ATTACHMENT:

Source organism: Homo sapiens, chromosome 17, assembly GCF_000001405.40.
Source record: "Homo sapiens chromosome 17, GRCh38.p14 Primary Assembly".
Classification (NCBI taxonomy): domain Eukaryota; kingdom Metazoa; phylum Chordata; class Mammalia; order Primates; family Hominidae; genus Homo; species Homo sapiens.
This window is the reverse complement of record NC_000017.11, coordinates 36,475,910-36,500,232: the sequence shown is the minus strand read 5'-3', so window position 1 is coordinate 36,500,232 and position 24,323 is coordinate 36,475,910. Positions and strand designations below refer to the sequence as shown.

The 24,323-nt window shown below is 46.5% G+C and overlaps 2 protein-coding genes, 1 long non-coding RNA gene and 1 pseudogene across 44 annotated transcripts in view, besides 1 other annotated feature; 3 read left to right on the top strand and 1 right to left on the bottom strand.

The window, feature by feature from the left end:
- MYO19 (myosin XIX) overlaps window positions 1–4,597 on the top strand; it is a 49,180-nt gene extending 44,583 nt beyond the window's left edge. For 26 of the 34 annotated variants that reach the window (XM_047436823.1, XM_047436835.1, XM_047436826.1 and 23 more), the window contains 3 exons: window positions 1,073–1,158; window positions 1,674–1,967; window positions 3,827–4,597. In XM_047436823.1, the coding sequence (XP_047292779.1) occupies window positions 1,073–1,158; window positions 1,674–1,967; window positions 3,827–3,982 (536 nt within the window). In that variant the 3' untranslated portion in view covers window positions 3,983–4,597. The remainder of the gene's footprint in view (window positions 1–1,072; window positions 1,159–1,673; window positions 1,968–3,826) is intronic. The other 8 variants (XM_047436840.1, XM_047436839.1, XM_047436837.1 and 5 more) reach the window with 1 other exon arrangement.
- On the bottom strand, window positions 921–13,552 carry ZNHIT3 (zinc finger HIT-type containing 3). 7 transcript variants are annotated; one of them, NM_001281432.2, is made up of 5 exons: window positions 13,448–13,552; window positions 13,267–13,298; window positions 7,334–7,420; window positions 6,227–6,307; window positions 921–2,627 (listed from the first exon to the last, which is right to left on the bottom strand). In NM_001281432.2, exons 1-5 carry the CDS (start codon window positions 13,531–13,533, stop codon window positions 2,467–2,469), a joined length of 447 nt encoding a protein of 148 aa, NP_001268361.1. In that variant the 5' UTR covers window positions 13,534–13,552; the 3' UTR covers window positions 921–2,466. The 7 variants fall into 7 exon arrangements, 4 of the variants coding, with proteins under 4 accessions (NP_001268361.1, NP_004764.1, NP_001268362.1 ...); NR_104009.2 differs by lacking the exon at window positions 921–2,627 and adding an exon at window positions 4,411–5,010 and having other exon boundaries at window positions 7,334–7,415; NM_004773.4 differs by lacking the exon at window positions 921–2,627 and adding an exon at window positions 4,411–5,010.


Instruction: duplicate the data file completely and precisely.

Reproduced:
Source organism: Homo sapiens, chromosome 17, assembly GCF_000001405.40.
Source record: "Homo sapiens chromosome 17, GRCh38.p14 Primary Assembly".
Classification (NCBI taxonomy): domain Eukaryota; kingdom Metazoa; phylum Chordata; class Mammalia; order Primates; family Hominidae; genus Homo; species Homo sapiens.
This window is the reverse complement of record NC_000017.11, coordinates 36,475,910-36,500,232: the sequence shown is the minus strand read 5'-3', so window position 1 is coordinate 36,500,232 and position 24,323 is coordinate 36,475,910. Positions and strand designations below refer to the sequence as shown.

The 24,323-nt window shown below is 46.5% G+C and overlaps 2 protein-coding genes, 1 long non-coding RNA gene and 1 pseudogene across 44 annotated transcripts in view, besides 1 other annotated feature; 3 read left to right on the top strand and 1 right to left on the bottom strand.

The window, feature by feature from the left end:
- MYO19 (myosin XIX) overlaps window positions 1–4,597 on the top strand; it is a 49,180-nt gene extending 44,583 nt beyond the window's left edge. For 26 of the 34 annotated variants that reach the window (XM_047436823.1, XM_047436835.1, XM_047436826.1 and 23 more), the window contains 3 exons: window positions 1,073–1,158; window positions 1,674–1,967; window positions 3,827–4,597. In XM_047436823.1, the coding sequence (XP_047292779.1) occupies window positions 1,073–1,158; window positions 1,674–1,967; window positions 3,827–3,982 (536 nt within the window). In that variant the 3' untranslated portion in view covers window positions 3,983–4,597. The remainder of the gene's footprint in view (window positions 1–1,072; window positions 1,159–1,673; window positions 1,968–3,826) is intronic. The other 8 variants (XM_047436840.1, XM_047436839.1, XM_047436837.1 and 5 more) reach the window with 1 other exon arrangement.
- On the bottom strand, window positions 921–13,552 carry ZNHIT3 (zinc finger HIT-type containing 3). 7 transcript variants are annotated; one of them, NM_001281432.2, is made up of 5 exons: window positions 13,448–13,552; window positions 13,267–13,298; window positions 7,334–7,420; window positions 6,227–6,307; window positions 921–2,627 (listed from the first exon to the last, which is right to left on the bottom strand). In NM_001281432.2, exons 1-5 carry the CDS (start codon window positions 13,531–13,533, stop codon window positions 2,467–2,469), a joined length of 447 nt encoding a protein of 148 aa, NP_001268361.1. In that variant the 5' UTR covers window positions 13,534–13,552; the 3' UTR covers window positions 921–2,466. The 7 variants fall into 7 exon arrangements, 4 of the variants coding, with proteins under 4 accessions (NP_001268361.1, NP_004764.1, NP_001268362.1 ...); NR_104009.2 differs by lacking the exon at window positions 921–2,627 and adding an exon at window positions 4,411–5,010 and having other exon boundaries at window positions 7,334–7,415; NM_004773.4 differs by lacking the exon at window positions 921–2,627 and adding an exon at window positions 4,411–5,010.